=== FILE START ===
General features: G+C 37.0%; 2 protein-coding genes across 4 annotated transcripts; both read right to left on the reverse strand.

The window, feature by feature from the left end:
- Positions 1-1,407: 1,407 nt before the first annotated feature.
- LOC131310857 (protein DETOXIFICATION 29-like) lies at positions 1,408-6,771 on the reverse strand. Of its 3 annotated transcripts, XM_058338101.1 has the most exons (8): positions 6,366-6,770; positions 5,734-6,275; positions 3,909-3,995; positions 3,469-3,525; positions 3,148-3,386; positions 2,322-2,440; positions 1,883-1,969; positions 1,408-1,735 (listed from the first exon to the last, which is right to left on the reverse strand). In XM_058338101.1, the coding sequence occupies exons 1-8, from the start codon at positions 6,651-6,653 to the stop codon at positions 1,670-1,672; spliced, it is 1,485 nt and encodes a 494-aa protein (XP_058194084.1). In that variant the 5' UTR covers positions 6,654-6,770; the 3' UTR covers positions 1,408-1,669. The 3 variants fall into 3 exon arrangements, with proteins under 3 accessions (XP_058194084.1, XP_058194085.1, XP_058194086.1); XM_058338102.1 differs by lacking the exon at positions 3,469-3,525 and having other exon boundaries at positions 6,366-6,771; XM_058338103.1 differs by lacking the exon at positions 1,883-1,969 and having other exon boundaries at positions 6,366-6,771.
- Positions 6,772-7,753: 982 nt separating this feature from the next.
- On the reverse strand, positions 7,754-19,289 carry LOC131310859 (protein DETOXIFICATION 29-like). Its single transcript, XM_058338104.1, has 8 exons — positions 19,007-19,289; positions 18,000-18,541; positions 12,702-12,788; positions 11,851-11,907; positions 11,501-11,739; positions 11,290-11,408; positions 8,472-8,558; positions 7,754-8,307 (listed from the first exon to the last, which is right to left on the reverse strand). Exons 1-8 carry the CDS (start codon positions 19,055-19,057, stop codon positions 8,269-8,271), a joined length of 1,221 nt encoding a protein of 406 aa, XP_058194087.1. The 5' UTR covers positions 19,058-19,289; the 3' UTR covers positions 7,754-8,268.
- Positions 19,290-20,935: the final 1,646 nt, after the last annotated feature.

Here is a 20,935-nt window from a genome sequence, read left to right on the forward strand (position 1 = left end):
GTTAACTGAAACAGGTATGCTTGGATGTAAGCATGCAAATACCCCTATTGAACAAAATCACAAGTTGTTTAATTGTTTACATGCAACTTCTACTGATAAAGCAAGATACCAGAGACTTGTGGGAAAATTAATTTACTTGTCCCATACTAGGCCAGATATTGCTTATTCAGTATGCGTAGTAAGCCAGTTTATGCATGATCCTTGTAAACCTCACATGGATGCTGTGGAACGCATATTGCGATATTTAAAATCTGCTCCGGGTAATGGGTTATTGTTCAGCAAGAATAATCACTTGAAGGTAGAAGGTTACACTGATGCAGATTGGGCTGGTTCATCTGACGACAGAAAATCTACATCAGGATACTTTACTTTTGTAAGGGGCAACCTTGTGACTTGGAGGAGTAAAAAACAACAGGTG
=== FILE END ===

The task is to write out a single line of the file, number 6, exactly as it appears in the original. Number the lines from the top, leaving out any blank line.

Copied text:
- On the reverse strand, positions 7,754-19,289 carry LOC131310859 (protein DETOXIFICATION 29-like). Its single transcript, XM_058338104.1, has 8 exons — positions 19,007-19,289; positions 18,000-18,541; positions 12,702-12,788; positions 11,851-11,907; positions 11,501-11,739; positions 11,290-11,408; positions 8,472-8,558; positions 7,754-8,307 (listed from the first exon to the last, which is right to left on the reverse strand). Exons 1-8 carry the CDS (start codon positions 19,055-19,057, stop codon positions 8,269-8,271), a joined length of 1,221 nt encoding a protein of 406 aa, XP_058194087.1. The 5' UTR covers positions 19,058-19,289; the 3' UTR covers positions 7,754-8,268.